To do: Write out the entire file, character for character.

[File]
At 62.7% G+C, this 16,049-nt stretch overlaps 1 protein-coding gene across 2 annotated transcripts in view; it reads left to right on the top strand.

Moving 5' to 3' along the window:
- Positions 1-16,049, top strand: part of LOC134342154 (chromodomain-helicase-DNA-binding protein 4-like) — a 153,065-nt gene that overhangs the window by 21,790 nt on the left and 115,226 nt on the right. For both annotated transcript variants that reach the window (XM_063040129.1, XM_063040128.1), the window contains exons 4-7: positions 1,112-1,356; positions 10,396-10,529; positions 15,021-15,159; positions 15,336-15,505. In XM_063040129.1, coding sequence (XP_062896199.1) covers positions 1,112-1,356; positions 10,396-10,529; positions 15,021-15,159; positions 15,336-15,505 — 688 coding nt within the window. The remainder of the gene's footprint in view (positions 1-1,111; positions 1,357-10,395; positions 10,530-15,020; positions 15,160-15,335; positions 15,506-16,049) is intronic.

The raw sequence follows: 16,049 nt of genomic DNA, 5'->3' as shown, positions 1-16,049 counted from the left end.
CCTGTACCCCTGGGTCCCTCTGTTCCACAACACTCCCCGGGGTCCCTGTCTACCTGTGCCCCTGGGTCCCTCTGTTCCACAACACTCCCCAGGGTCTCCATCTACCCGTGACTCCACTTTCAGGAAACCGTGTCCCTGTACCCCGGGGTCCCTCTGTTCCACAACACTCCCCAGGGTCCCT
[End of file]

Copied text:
At 62.7% G+C, this 16,049-nt stretch overlaps 1 protein-coding gene across 2 annotated transcripts in view; it reads left to right on the top strand.

Moving 5' to 3' along the window:
- Positions 1-16,049, top strand: part of LOC134342154 (chromodomain-helicase-DNA-binding protein 4-like) — a 153,065-nt gene that overhangs the window by 21,790 nt on the left and 115,226 nt on the right. For both annotated transcript variants that reach the window (XM_063040129.1, XM_063040128.1), the window contains exons 4-7: positions 1,112-1,356; positions 10,396-10,529; positions 15,021-15,159; positions 15,336-15,505. In XM_063040129.1, coding sequence (XP_062896199.1) covers positions 1,112-1,356; positions 10,396-10,529; positions 15,021-15,159; positions 15,336-15,505 — 688 coding nt within the window. The remainder of the gene's footprint in view (positions 1-1,111; positions 1,357-10,395; positions 10,530-15,020; positions 15,160-15,335; positions 15,506-16,049) is intronic.

The raw sequence follows: 16,049 nt of genomic DNA, 5'->3' as shown, positions 1-16,049 counted from the left end.
CCTGTACCCCTGGGTCCCTCTGTTCCACAACACTCCCCGGGGTCCCTGTCTACCTGTGCCCCTGGGTCCCTCTGTTCCACAACACTCCCCAGGGTCTCCATCTACCCGTGACTCCACTTTCAGGAAACCGTGTCCCTGTACCCCGGGGTCCCTCTGTTCCACAACACTCCCCAGGGTCCCT